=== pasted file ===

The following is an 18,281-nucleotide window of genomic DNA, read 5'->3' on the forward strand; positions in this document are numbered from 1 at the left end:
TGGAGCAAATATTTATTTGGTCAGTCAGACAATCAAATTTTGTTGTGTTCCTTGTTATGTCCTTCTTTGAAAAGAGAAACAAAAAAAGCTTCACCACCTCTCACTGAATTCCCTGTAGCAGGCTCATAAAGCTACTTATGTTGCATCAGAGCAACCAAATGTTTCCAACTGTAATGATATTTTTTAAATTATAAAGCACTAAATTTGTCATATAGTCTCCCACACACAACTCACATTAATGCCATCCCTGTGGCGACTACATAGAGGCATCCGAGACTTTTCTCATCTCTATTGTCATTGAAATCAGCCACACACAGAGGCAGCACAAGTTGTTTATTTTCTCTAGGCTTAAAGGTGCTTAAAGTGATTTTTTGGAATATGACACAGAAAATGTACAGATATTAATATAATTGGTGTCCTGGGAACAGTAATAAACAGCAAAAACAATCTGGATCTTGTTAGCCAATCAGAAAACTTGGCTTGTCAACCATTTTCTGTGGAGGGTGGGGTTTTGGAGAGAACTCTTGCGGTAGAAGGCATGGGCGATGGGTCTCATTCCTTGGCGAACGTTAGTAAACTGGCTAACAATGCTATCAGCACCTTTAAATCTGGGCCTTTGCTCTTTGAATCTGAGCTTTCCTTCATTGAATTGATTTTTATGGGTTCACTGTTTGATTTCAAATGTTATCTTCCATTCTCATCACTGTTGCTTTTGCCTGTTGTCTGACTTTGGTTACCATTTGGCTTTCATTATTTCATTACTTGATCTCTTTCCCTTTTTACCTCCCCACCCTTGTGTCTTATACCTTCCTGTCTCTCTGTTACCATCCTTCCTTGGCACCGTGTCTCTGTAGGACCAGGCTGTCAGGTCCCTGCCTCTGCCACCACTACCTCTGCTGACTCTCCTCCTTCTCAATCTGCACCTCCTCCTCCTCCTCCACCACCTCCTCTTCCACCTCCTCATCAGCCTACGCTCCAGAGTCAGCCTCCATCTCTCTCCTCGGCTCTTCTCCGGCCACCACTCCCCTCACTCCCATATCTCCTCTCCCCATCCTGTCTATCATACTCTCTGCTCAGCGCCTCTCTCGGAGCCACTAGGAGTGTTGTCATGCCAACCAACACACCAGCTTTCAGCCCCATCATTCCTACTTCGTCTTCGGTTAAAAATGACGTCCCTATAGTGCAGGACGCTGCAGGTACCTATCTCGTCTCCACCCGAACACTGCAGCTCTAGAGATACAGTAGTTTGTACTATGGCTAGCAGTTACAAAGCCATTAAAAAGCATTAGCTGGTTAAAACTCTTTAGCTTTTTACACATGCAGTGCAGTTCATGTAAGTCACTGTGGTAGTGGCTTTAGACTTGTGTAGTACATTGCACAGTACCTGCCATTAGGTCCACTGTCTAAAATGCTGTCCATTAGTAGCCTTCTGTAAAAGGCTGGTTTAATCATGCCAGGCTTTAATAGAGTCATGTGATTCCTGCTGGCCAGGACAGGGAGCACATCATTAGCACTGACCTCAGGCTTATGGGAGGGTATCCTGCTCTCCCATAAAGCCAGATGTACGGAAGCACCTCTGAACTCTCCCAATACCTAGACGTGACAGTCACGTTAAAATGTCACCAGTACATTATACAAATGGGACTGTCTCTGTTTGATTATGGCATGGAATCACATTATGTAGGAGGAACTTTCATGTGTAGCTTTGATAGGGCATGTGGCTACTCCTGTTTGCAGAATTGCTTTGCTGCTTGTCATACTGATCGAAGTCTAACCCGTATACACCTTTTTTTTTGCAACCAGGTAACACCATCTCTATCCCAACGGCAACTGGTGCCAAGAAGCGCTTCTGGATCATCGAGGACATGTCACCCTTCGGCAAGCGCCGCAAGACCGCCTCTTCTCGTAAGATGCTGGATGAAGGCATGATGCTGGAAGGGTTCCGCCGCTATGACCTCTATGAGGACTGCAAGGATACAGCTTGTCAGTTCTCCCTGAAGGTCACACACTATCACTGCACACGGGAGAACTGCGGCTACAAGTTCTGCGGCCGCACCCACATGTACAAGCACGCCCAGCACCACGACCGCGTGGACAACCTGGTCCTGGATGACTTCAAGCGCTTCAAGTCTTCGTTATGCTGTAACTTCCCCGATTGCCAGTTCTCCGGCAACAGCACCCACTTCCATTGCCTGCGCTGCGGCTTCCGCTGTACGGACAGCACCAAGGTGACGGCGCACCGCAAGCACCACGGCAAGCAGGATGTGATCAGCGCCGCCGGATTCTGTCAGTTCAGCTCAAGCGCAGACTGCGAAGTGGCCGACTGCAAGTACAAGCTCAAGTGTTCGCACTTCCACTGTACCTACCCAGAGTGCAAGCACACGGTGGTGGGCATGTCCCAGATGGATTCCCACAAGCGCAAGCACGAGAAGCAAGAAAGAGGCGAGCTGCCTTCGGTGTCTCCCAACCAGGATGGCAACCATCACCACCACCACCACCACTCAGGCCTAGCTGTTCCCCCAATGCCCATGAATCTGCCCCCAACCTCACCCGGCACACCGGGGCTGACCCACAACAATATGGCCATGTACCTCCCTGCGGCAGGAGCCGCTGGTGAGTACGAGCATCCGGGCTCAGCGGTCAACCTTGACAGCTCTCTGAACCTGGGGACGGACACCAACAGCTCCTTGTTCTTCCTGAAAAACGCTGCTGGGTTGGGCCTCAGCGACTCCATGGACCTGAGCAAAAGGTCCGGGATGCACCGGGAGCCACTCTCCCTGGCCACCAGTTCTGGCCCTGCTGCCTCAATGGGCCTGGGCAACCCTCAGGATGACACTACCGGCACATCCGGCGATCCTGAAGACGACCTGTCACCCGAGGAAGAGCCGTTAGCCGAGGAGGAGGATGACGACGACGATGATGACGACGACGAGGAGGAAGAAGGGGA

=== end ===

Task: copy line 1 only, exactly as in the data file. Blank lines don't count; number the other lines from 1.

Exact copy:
The following is an 18,281-nucleotide window of genomic DNA, read 5'->3' on the forward strand; positions in this document are numbered from 1 at the left end: